Jon Bon Jovi approached us a year ago offering to build here in Philadelphia in conjunction with the video of his very successful song that Sister Mary talked about, “Who Says You Can’t Go Home. ” Not only was it a great artistic success for both the song and the video, it introduced the country and the world to images of community coming together to build affordable housing. And for that we’re grateful. A long-time Habitat partner, I’m especially proud today to announce that Jon Bon Jovi has agreed to be our founding ambassador for Habitat for Humanity and launching our new Habitat Ambassador program.
Habitat Ambassadors will work with Habitat for Humanity to raise awareness of the worldwide need for decent housing by their visible involvement with Habitat. And Jon, both through his time, his support, and certainly lending his visibility to this critical cause, has already made a huge impact, and we are just thrilled to continue our partnership with him.
So my thanks to all of you who have participated, to the Philly Soul Foundation, the local community government here, and all of you for being part of believing that for a whole new group of families, they will have a place to go home. Thank you and God Bless You.
JILL LAJDZIAK: Well, I am certainly humbled to be on this stage. And I’m also fortunate to be in Philadelphia today representing Saturn, along with some very extraordinary people, people like Sister Mary and Joan, President Clinton, Jonathan Reckford, and Craig Spencer, and our good friend Jon Bon Jovi. I’m also fortunate to be representing the Saturn people everywhere that absolutely are driven to give back to the communities in which they work and in which they live.
You know, Jon and I started talking about this project a little over a month ago. We talked about the core values that are the foundation of his organization. And I shared with him the core values that we have that built the Saturn brand. They are very much aligned. Being successful in the marketplace is realized when you have the capacity to give back and give back with heart. Four weeks later here we are. And today I want to thank you for the opportunity to help kick off this project. In the days and months that follow I can assure you that Saturn people will be swinging the hammers right next to you. At Saturn giving back is just part of our DNA. It always has been and it always will be. Thank you.
SISTER MARY SCULLION: Thank you very much, Jill and Jonathan. The 15 homes that are being developed on the 18 and 19 hundred block of North 23rd Street will mean for the first time in decades this block will have 100 percent occupancy. The families who will move into and own their own homes will be pillars of a strengthened community. These homes are part of a comprehensive community revitalization strategy that includes economic development, environmental enhancement, healthcare, and access to quality education as best exemplified in the Honickman Learning Center and the Comcast Technology Labs.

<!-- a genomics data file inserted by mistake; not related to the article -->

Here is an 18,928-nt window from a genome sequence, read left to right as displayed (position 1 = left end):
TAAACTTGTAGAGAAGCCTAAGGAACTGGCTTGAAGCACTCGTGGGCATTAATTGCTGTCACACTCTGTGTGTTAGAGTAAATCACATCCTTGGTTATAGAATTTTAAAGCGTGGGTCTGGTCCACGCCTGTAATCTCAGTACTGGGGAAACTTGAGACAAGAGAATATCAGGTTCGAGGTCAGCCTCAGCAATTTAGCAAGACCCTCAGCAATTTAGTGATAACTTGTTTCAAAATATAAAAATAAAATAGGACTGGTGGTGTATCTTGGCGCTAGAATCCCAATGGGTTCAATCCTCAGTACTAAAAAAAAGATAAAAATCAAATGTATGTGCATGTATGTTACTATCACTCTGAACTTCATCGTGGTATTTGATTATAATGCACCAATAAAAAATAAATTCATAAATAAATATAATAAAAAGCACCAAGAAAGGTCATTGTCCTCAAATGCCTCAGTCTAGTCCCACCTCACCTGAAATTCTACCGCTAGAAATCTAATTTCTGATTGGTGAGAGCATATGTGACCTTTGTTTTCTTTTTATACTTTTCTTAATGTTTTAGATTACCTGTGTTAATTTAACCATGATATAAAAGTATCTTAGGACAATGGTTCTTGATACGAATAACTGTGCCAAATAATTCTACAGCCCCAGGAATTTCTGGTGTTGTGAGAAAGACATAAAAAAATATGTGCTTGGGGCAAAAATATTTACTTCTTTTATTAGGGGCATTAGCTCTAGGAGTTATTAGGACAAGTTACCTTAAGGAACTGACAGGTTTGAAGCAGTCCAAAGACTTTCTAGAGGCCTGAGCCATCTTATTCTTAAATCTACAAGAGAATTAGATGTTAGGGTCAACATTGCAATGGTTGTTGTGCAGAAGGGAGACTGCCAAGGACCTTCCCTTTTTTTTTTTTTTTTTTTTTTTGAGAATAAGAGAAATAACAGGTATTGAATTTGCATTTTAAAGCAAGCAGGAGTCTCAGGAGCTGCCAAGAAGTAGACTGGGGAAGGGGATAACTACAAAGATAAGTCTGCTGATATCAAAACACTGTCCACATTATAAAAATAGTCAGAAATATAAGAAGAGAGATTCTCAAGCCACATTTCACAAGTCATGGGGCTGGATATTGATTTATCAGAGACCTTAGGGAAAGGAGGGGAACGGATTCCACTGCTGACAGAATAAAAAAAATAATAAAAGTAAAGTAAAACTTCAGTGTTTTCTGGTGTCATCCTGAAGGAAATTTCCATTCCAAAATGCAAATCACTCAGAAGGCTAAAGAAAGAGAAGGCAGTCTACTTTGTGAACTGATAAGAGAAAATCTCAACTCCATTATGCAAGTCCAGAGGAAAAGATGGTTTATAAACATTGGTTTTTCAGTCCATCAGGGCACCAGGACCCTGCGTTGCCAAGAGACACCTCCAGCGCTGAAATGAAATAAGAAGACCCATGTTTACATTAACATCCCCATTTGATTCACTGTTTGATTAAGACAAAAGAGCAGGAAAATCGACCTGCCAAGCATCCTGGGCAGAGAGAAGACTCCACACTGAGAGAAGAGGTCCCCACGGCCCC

Home is about more than bricks and mortar. It’s about relationships; it’s about bonds of responsibility and care between people; it’s about nurturing each other and helping each other grow. This home ownership project is only possible because of a remarkable web of relationships and a true public-private partnership. The transformation of this block and this community grows out of a vision of people who pooled their talents and resources with an endeavor of shared leadership. We are tremendously grateful to our partners, especially to the residents of this community, who are committed to making this community their home.
We are grateful to the incredibly committed staff of Project Home, Carolyn Placke, Jill Roberts, Crista Cobb, Helen Brown, Jen Trimble and Renee Murdock, who have worked tirelessly to bring this project to fruition. (APPLAUSE) We are also grateful to those who join us in this vital public-private partnership, to Brian Hudson from to PHFA, to Michael Kuns from the RDA, to Jon Bendel from the Federal Home Loan Bank. And of course to our newest partners, to Saturn, Habitat for Humanity, and the phenomenal Jon Bon Jovi.
We are grateful to the prospective homeowners. And I would like them to stand.
Those folks, along with other 18 residents in this community, will make this block and this neighborhood come fully alive. Who says we can’t go home? Who says we can’t build a neighborhood and a community? We are grateful to be here today with people who say yes. Yes, we can go home. We are grateful to be part of a community where homelessness and poverty is not the final answer and were we are blessed and privileged to be part of a community that walks together hand in hand on that journey home, because our motto at Project Home is, “None of us are home until all of us are home.”
So thank you again. And we’re going to take questions. But before we do, I would really like to thank President Clinton for taking the time out of his incredibly busy schedule to be here with us today, but more importantly, for the tremendous work he’s doing all over our county and our nation to put poverty and homelessness back on the agenda.
We will be happy to take questions from the press. If there are no questions then we thank everybody for coming and enjoy the rest of this beautiful day.
(Concluded at 3:36 p.m.)